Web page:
Camaraderie in Meeting a Need

This weekend I attended my very first writers’ conference. It was not only my first writers’ conference, it was the first time I networked in-person among readers, writers, editors and agents as a published author.
The Tempe Arizona Desert Rose RWA chapter hosted the 2008 biannual writer’s conference in Chandler, Arizona. It was a busy weekend packed with workshops, mixers, editor/agent appointments and book signings.

Over 225 men and women descended upon the San Marcos Golf Course and Resort to serve or satisfy a need or desire. Editors and Agents were on site to offer advice and hopefully spot the next bestselling author, while writers were there to connect with readers, other writers and hopefully get recognized as potentially the next bestselling author.
Despite an allergy-induced head cold, I arrived on Friday afternoon, ready to meet a fellow author who would be my roommate for the weekend and anxious to take advantage of all the conference had to offer.
Being hosted by a chapter of Romance Writers of America, the attendees consisted of USA Today and New York Times bestselling authors, as well as lesser known successful authors all the way down to aspiring romance writers both male and female from as young as 20 to as aged as 80.

One point of interest to make is the fact that I was the only African American present. Such ethnicities as Chinese, Korean, Hawaiian, and Hispanic writers were present but there were few of them as well. Equally low in attendance were the number of men as to be expected. There were a couple of men who were there as aspiring writers, but most of the men were husbands of the attendees or employed on the sales side of the publishing field.

Although I was the only African American there and obviously the only person focused on African American romance, it was a test to my commitment every time I answered the question regarding my genre of choice. When asked, I would reply “I write interracial multicultural romance”. Most of those inquiring were pleasantly surprised. Their response seemed genuine many asking follow-up questions. The best response I received was from an aspiring mystery writer. She was a middle-aged Caucasian woman who expressed strong interest the moment I mentioned my genre of choice.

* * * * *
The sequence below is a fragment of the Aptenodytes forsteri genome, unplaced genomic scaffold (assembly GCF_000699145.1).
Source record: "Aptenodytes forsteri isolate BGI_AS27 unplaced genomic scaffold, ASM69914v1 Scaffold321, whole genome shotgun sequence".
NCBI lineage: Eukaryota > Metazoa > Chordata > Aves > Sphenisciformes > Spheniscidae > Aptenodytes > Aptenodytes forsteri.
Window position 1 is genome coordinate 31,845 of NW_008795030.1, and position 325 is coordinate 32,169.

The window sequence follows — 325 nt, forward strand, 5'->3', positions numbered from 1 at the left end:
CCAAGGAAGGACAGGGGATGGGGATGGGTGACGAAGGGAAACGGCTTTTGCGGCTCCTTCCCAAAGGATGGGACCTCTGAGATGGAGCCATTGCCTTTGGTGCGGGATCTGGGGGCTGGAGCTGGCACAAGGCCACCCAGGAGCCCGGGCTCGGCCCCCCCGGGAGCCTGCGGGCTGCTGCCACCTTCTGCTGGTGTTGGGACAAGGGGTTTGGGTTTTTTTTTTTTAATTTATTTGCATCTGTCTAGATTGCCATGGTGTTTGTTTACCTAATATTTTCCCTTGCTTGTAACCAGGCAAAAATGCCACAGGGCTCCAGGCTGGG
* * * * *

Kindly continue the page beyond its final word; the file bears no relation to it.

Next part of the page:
As it turns out, she was in an interracial relationship in the 1970’s and a baby girl resulted. She went on to express the difficulties she and her mate experienced and the difficulties her biracial daughter still encounters today. She seemed excited and flattered that someone was interested in telling the stories of people with experiences like hers. She beamed with excitement and laughed as she imagined her daughter’s response in hearing about my book and platform.

I asked her if she had pictures of her daughter. Unfortunately, she did not but her eyes twinkled with pride as she compared her features to that of Lisa Bonet.

An obviously shy woman stepped out of her shell as she shared snippets of her experience with me. In addition, the fact that I was a black woman interested in her experience was not lost on her. It made her feel even more comfortable as she began to chat like we were old friends.

I gave her my card and a bookmark with the realization that my audience just tripled. I assumed my writing would appeal to African American woman aged 18 to 55, but I realized in this exchange that anyone touched by the romantic bonding between ethnicities would be drawn to my stories.

Although I never say her again the rest of the weekend, I know with that encounter that biracial stories are important and need to be told and I am happy to be that vehicle as we inch closer toward acceptance of our differences and similarities.

Advertisements

The Official Release of Mismatched

Can the traditional development of love survive cyber dating and the complications of ethnic variation?

Laura Major’s debut release of the multicultural contemporary romance, Mismatched takes a lighthearted yet sensual look at what happens when love is presented in a form that is unexpected and a manner that is unconventional.
Mismatched, which is set in the center of New York’s financial district and the New Jersey Suburbs, tells the story of Tessa Dennison, an African American finance professional who decides to option love on the Internet after a series of busted blind dates. To improve her odds, Tessa incorporates the gender expertise of Justin Martin her childhood friend and secret admirer.

Join Tessa and Justin for a matchmaking game like no other.

Laura Major has an English degree from Arizona State University and is an active member of the national organization Romance Writer’s of America and Interracial Multicultural Romance Readers online group as well as several other readers and writers groups.

ISBN: 978-1-934475-40-9

Amira Press, LLC
Baltimore, MD 21216
http://www.amirapress.com
http://lauramajor.com

Power in the Stance

I’ve been in my own world for the past few weeks while I edit my contracted novel and lay the foundation for my next work. In my short 33 years, I have never been known to take the easy road and the focus on igniting my literary career is no exception.

I write Multicultural Interracial Romance.

I’ll say it again….

I write Multicultural Interracial Romance.

I write about a society where people of differing cultures, races, religions and orientations positively interact with one another and in many cases fall in love.